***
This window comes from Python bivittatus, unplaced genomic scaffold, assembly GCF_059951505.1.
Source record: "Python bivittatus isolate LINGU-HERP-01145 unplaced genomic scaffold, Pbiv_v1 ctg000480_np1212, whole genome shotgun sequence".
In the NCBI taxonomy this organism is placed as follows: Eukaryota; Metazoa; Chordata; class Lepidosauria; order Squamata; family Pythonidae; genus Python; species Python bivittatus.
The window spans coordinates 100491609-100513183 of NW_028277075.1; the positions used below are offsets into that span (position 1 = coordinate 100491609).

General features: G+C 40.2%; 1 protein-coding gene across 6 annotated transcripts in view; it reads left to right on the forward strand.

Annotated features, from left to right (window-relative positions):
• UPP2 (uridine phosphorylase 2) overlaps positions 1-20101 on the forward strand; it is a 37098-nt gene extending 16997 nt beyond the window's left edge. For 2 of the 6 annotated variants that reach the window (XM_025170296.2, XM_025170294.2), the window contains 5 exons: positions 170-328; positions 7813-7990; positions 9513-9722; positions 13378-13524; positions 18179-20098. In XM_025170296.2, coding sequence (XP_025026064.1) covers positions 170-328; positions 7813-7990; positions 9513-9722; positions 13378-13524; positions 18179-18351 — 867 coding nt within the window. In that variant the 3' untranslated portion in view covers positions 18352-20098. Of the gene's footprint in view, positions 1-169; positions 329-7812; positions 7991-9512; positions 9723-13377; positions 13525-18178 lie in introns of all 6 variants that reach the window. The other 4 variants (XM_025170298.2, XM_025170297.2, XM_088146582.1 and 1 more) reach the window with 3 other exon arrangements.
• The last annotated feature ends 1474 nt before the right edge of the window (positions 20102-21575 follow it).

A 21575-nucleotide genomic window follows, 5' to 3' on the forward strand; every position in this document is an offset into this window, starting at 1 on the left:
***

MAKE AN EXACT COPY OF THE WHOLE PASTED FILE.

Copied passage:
This window comes from Python bivittatus, unplaced genomic scaffold, assembly GCF_059951505.1.
Source record: "Python bivittatus isolate LINGU-HERP-01145 unplaced genomic scaffold, Pbiv_v1 ctg000480_np1212, whole genome shotgun sequence".
In the NCBI taxonomy this organism is placed as follows: Eukaryota; Metazoa; Chordata; class Lepidosauria; order Squamata; family Pythonidae; genus Python; species Python bivittatus.
The window spans coordinates 100491609-100513183 of NW_028277075.1; the positions used below are offsets into that span (position 1 = coordinate 100491609).

General features: G+C 40.2%; 1 protein-coding gene across 6 annotated transcripts in view; it reads left to right on the forward strand.

Annotated features, from left to right (window-relative positions):
• UPP2 (uridine phosphorylase 2) overlaps positions 1-20101 on the forward strand; it is a 37098-nt gene extending 16997 nt beyond the window's left edge. For 2 of the 6 annotated variants that reach the window (XM_025170296.2, XM_025170294.2), the window contains 5 exons: positions 170-328; positions 7813-7990; positions 9513-9722; positions 13378-13524; positions 18179-20098. In XM_025170296.2, coding sequence (XP_025026064.1) covers positions 170-328; positions 7813-7990; positions 9513-9722; positions 13378-13524; positions 18179-18351 — 867 coding nt within the window. In that variant the 3' untranslated portion in view covers positions 18352-20098. Of the gene's footprint in view, positions 1-169; positions 329-7812; positions 7991-9512; positions 9723-13377; positions 13525-18178 lie in introns of all 6 variants that reach the window. The other 4 variants (XM_025170298.2, XM_025170297.2, XM_088146582.1 and 1 more) reach the window with 3 other exon arrangements.
• The last annotated feature ends 1474 nt before the right edge of the window (positions 20102-21575 follow it).

A 21575-nucleotide genomic window follows, 5' to 3' on the forward strand; every position in this document is an offset into this window, starting at 1 on the left: